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114 RISK FOR LATE BACTERIAL SEPSIS IN INFANTS # 1,000 GRAMS: ANOTHER BENEFICIAL EFFECT OF AVOIDING HYPEROXIA?
  1. R. Deulofeut,
  2. A. Sola
  1. Emory University, Atlanta, GA

Abstract

Background Free radical formation and subsequent injury secondary to hyperoxia have been described in premature infants. In vitro models have suggested that hyperoxia may also affect the immune system, but it is not clearly known if this occurs in vivo with clinically relevant consequences.

Objective To determine if avoiding hyperoxia is associated with a lower rate of late bacterial sepsis (LBS) in infants with birth weight # 1,000 grams (ELBW).

Design/Methods Retrospective analysis of a prospectively collected database of all ELBW born at two Emory University perinatal centers from 1/00 through 12/04 who were admitted to the NICU. A change in practice was instituted in January 2003 with the objective of avoiding hyperoxia in preterm infants. Prior to this change, O2 saturation (SpO2) high alarms were set at 100% and low alarms at 92%. The target SpO2 aimed to avoid hyperoxia was 85 to 93%. For the analysis of LBS we included infants who survived > 6 days. Statistics included bivariate analyses and multivariate logistic regression analyzing LBS independently with SpO2 targets between the two periods.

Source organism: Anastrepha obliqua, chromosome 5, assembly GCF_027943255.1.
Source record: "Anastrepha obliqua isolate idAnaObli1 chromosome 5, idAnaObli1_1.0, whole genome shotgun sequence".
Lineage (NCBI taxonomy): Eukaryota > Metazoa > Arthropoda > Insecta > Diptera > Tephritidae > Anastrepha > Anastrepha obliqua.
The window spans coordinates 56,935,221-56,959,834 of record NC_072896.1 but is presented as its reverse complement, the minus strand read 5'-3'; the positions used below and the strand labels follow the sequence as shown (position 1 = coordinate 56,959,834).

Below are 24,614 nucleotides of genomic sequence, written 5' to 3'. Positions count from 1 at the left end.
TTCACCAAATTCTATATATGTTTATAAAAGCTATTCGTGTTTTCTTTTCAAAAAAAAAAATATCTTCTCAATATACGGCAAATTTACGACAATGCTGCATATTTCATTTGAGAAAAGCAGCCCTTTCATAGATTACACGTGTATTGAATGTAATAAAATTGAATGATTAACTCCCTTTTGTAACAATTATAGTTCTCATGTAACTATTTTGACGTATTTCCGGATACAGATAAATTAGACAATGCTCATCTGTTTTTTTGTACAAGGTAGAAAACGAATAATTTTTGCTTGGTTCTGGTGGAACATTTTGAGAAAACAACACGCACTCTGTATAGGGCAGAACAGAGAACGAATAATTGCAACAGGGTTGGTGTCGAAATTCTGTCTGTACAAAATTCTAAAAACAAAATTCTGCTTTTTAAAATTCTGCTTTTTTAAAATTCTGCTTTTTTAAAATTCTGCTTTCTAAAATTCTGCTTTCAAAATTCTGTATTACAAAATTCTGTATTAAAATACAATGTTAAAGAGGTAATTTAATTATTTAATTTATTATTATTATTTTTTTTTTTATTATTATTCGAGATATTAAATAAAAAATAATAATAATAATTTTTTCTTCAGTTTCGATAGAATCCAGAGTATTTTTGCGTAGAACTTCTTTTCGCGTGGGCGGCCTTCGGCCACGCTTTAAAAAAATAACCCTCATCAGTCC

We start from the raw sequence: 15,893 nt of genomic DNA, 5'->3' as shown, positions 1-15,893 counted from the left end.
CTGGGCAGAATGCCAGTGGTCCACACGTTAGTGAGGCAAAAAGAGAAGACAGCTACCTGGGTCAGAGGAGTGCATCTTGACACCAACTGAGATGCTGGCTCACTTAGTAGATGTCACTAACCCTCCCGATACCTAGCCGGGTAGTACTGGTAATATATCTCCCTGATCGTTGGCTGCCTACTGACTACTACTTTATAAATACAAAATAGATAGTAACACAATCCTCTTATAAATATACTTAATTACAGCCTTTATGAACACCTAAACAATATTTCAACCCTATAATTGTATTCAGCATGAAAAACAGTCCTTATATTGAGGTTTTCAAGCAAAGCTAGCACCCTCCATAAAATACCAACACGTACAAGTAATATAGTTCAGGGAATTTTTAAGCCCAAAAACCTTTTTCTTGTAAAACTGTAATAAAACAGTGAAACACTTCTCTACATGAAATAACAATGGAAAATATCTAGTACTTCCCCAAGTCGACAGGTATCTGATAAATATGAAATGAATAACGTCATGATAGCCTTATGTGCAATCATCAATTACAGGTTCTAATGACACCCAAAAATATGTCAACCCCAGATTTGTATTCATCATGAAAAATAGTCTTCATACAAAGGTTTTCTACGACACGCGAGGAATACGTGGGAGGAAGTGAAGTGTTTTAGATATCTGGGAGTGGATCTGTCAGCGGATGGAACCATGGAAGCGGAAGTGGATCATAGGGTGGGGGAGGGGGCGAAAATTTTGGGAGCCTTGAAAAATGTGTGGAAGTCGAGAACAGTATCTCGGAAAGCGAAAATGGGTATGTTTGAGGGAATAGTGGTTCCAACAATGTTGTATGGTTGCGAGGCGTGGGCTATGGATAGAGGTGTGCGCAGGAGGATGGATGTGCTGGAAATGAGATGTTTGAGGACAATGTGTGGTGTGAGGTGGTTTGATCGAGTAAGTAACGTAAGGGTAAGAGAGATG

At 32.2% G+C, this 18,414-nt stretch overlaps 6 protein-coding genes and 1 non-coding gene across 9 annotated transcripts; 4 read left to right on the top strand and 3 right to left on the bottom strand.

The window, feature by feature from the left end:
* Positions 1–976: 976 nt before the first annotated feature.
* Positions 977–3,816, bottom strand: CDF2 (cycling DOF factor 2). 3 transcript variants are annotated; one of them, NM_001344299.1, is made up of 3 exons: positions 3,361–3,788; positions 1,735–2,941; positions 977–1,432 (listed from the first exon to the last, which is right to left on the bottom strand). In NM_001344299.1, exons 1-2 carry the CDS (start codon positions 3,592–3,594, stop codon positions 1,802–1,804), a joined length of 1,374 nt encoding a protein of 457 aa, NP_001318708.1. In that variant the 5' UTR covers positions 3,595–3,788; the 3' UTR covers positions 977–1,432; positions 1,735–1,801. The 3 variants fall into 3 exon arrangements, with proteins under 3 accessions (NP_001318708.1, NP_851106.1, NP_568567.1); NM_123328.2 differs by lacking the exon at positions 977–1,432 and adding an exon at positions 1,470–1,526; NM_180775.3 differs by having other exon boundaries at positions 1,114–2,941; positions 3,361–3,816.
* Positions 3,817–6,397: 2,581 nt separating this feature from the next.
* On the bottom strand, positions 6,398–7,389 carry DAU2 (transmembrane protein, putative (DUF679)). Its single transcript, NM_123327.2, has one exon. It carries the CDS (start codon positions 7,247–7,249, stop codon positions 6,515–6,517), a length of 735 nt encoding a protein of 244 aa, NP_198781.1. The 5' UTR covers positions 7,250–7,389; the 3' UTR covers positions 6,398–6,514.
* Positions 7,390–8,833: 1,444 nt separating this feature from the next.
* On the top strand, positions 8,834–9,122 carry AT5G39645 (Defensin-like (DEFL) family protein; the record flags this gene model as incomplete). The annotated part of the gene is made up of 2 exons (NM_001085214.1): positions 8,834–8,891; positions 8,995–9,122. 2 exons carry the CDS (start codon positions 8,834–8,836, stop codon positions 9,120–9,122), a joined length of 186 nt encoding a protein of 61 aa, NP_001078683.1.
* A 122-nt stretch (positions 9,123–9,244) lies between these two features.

Results Of the 299 ELBW who met enrollment criteria, 124 (43%) were treated with the objective of avoiding hyperoxia. Birth weight (779 6 130 vs 776 6 151; p = .881), gestational age (26.1 6 1.9 vs 26.3 6 2.1; p = .331), and survival (86.7% vs 83.9%; p = .504) were similar between higher and lower saturation periods. The rate of LBS in ELBW (28.2% vs 48.8%; p = .000) was lower in the group avoiding hyperoxia (OR = 0.41 [95% CI = 0.25-0.67]).

Conclusions A practice change with the objective of avoiding hyperoxia was associated with a significant decrease of LBS in ELBW infants. We speculate that unnecessary oxygen exposure may affect the already depressed immune system of ELBW infants.

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